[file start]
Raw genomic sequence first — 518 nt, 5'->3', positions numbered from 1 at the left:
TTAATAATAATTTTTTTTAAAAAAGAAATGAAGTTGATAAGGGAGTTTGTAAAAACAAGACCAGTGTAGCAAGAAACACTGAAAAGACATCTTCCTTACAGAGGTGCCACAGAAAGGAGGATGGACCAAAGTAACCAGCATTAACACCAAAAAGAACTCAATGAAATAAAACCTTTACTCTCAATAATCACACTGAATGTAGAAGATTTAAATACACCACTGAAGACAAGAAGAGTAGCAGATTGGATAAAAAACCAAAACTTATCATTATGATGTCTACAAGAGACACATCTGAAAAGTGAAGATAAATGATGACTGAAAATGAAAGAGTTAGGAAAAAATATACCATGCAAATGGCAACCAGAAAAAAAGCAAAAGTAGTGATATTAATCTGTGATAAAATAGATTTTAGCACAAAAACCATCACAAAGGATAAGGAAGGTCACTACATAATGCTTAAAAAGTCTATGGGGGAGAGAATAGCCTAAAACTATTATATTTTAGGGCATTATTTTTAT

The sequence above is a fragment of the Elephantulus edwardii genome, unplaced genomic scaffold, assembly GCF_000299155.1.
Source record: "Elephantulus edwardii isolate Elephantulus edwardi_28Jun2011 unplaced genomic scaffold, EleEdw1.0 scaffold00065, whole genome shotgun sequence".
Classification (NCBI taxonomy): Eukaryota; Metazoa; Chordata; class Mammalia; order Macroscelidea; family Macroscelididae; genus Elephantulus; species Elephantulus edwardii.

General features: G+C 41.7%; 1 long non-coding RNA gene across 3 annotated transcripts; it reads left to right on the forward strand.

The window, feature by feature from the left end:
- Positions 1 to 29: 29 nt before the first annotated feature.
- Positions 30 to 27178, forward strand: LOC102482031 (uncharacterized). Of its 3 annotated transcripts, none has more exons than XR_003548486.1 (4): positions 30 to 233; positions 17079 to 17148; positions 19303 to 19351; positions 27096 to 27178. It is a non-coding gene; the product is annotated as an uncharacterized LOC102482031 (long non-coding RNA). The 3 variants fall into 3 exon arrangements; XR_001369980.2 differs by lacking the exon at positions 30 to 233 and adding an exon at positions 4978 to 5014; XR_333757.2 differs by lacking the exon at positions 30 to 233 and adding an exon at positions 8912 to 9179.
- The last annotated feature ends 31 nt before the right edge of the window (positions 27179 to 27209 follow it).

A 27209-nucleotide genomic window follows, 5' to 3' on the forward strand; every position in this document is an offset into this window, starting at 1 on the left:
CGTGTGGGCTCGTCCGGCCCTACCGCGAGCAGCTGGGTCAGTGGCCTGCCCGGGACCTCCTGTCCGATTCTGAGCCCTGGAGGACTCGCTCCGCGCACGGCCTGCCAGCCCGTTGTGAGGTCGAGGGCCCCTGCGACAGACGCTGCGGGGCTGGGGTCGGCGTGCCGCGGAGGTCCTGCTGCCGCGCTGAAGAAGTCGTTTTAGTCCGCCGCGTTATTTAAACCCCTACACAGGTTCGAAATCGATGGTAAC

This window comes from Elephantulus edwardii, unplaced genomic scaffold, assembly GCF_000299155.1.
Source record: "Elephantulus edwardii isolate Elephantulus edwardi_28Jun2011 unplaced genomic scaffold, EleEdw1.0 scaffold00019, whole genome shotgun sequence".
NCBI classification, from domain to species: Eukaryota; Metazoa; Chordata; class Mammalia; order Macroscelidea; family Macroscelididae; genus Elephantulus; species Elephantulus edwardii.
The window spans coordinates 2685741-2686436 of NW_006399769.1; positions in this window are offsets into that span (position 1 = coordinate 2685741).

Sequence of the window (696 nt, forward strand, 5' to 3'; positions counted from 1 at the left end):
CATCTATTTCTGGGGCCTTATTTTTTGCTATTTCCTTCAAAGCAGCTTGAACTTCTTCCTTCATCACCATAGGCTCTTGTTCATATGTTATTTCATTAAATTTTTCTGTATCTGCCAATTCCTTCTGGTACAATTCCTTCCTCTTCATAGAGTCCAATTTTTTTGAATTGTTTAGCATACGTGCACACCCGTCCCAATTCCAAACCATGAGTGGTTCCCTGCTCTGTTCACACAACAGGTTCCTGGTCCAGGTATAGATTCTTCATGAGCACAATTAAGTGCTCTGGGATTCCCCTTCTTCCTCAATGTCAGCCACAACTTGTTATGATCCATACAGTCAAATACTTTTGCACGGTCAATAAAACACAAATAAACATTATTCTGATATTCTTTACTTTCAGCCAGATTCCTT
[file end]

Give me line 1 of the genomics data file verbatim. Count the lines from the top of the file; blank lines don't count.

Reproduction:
Raw genomic sequence first — 518 nt, 5'->3', positions numbered from 1 at the left: